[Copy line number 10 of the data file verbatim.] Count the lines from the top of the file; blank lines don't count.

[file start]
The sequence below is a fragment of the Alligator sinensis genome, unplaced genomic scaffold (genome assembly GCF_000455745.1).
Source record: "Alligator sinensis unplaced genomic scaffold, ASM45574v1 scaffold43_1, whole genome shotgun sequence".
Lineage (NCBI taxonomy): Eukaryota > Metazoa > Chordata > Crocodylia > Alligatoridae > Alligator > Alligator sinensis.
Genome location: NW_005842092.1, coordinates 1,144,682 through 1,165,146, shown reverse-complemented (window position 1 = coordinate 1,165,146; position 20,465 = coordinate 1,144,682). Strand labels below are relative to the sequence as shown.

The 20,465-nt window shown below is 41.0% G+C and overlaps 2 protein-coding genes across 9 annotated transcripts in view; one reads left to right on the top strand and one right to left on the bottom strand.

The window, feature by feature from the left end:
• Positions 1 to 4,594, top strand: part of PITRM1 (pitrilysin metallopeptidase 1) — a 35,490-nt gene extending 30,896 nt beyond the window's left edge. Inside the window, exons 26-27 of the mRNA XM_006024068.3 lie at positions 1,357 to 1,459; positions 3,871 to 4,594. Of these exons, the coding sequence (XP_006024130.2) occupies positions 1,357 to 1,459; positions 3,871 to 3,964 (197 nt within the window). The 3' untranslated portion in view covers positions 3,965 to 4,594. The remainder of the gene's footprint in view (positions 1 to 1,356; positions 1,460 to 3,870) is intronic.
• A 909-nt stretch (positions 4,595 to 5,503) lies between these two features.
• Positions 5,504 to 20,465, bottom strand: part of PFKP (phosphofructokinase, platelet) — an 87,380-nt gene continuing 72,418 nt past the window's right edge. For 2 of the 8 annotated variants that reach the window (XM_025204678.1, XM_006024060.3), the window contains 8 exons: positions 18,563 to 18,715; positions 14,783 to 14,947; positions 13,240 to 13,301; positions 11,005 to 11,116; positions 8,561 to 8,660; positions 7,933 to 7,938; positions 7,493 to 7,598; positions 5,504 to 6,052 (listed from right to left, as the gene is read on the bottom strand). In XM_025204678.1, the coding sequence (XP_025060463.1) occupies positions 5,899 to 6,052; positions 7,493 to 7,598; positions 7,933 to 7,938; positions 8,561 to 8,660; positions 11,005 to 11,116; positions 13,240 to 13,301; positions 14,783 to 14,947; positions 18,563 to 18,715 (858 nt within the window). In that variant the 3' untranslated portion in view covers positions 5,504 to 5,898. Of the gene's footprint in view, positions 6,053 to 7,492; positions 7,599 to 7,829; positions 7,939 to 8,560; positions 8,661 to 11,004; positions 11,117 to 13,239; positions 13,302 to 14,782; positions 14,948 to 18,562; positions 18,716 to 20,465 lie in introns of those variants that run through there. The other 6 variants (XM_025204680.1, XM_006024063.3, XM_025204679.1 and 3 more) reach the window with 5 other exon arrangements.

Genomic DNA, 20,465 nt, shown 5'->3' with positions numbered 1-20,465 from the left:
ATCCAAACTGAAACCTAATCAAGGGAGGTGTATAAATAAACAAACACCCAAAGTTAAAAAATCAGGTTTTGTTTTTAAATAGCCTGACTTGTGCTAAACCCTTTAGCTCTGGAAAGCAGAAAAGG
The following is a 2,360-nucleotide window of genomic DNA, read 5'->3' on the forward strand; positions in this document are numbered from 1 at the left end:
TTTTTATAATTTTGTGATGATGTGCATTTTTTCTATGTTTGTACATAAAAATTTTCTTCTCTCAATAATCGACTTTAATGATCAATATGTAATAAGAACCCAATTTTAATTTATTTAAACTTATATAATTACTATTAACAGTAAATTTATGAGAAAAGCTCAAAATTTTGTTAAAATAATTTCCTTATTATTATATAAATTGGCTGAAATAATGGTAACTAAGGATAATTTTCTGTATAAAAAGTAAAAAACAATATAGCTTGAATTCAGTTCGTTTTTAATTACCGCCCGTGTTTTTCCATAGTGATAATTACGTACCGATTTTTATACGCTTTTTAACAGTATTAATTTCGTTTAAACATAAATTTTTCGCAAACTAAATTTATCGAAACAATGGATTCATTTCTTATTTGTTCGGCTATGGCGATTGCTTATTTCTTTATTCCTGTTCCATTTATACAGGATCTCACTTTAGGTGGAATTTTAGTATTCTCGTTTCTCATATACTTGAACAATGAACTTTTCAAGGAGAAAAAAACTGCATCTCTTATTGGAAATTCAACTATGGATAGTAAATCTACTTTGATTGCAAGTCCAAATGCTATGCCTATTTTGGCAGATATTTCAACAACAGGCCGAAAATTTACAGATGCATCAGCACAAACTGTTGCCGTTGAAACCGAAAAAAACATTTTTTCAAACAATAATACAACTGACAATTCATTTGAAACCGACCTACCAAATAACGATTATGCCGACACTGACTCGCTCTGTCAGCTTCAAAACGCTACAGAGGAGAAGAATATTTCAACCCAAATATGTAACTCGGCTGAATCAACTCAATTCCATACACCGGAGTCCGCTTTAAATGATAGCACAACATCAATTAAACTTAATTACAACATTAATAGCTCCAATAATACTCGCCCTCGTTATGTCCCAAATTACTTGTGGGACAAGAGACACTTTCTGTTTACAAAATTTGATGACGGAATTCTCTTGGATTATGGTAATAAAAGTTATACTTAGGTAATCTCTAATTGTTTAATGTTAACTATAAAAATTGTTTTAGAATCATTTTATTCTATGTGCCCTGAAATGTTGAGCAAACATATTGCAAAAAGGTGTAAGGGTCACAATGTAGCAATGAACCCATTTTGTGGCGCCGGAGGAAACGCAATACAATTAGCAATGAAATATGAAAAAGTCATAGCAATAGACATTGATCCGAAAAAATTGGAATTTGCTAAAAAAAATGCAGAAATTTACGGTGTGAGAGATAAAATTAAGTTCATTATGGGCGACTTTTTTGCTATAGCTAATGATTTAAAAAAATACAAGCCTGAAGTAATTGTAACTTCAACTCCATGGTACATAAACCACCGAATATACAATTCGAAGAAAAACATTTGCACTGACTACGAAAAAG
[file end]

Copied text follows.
Genomic DNA, 20,465 nt, shown 5'->3' with positions numbered 1-20,465 from the left: